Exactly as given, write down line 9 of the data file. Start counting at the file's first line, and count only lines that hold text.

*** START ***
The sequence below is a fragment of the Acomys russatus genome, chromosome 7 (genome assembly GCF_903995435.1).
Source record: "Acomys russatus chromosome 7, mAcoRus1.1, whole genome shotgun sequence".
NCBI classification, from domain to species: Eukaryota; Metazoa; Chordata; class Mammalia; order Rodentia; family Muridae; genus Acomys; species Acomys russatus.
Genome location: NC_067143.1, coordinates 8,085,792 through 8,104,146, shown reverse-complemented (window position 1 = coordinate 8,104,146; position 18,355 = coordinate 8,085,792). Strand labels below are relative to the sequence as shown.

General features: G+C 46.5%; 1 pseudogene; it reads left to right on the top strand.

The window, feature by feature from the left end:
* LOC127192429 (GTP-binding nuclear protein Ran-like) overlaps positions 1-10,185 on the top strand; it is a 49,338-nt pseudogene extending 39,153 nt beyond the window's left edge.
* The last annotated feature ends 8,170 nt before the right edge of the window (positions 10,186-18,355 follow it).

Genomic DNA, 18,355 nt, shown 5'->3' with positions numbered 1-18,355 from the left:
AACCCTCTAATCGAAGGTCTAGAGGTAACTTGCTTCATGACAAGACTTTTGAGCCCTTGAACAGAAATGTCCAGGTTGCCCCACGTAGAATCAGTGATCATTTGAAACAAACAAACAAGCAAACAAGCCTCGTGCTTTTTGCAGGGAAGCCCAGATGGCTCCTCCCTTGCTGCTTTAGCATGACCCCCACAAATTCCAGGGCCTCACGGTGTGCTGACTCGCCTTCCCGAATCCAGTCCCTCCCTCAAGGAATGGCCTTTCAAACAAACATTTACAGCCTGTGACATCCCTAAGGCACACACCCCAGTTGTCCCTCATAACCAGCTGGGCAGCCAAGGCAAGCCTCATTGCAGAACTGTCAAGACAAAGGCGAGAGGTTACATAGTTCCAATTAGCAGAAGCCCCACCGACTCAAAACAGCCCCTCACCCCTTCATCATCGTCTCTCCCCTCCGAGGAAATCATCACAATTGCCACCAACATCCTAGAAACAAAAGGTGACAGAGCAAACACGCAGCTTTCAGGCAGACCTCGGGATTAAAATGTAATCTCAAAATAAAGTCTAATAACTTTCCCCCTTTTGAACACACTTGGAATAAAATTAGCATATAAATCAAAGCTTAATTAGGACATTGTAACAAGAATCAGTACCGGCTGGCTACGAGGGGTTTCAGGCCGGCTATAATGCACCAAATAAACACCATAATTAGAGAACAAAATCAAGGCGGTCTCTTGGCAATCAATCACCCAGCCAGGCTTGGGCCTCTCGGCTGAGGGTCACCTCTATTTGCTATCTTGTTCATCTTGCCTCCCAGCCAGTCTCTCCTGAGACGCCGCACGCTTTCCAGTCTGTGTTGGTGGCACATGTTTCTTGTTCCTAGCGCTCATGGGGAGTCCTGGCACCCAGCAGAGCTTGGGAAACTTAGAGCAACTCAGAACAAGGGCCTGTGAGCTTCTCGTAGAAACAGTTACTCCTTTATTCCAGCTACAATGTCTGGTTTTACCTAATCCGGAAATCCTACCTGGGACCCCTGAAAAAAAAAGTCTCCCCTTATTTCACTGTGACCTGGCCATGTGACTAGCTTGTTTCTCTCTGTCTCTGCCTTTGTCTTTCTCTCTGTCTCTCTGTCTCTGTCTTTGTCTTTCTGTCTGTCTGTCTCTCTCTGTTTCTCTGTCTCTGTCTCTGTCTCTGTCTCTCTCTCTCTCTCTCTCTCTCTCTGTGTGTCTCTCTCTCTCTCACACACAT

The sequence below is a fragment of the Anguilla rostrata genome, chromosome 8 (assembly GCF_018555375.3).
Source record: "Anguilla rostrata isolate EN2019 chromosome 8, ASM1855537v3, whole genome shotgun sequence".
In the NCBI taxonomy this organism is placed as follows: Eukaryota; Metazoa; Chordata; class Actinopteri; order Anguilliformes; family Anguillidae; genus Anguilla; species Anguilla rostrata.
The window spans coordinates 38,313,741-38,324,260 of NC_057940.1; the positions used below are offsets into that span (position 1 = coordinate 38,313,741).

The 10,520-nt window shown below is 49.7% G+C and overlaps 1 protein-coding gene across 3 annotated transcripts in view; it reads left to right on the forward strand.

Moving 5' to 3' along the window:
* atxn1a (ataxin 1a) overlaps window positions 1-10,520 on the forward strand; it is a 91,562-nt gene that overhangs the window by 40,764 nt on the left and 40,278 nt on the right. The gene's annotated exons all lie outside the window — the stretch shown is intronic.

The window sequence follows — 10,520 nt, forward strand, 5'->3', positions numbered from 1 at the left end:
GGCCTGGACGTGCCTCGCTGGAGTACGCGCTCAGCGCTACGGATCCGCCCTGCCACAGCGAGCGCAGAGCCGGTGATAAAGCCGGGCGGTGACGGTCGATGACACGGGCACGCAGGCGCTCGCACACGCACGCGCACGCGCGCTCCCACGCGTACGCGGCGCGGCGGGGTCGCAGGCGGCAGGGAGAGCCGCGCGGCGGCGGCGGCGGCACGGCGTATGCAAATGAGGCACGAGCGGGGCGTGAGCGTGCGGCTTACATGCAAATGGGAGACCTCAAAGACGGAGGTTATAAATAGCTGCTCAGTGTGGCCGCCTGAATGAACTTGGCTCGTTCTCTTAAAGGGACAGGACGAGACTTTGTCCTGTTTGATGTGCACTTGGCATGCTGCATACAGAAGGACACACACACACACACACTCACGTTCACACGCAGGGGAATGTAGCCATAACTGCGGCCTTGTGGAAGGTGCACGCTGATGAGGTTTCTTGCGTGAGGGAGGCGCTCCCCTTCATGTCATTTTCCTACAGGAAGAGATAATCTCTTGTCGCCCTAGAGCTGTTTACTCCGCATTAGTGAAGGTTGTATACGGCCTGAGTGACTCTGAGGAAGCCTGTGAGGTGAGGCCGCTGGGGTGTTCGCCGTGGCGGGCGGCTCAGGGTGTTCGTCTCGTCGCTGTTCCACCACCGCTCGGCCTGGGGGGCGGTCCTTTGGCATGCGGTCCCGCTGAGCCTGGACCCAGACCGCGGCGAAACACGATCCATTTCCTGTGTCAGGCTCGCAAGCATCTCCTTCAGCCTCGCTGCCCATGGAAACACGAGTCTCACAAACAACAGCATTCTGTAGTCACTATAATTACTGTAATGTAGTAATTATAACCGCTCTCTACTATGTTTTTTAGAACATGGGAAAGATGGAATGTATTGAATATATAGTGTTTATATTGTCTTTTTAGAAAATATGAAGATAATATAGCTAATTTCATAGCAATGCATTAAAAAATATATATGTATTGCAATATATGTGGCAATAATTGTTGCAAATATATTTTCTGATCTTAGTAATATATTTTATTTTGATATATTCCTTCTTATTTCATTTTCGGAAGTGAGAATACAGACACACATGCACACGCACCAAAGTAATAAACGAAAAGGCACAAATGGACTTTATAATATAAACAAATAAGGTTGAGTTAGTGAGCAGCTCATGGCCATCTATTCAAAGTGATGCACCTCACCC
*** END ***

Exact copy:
Genomic DNA, 18,355 nt, shown 5'->3' with positions numbered 1-18,355 from the left: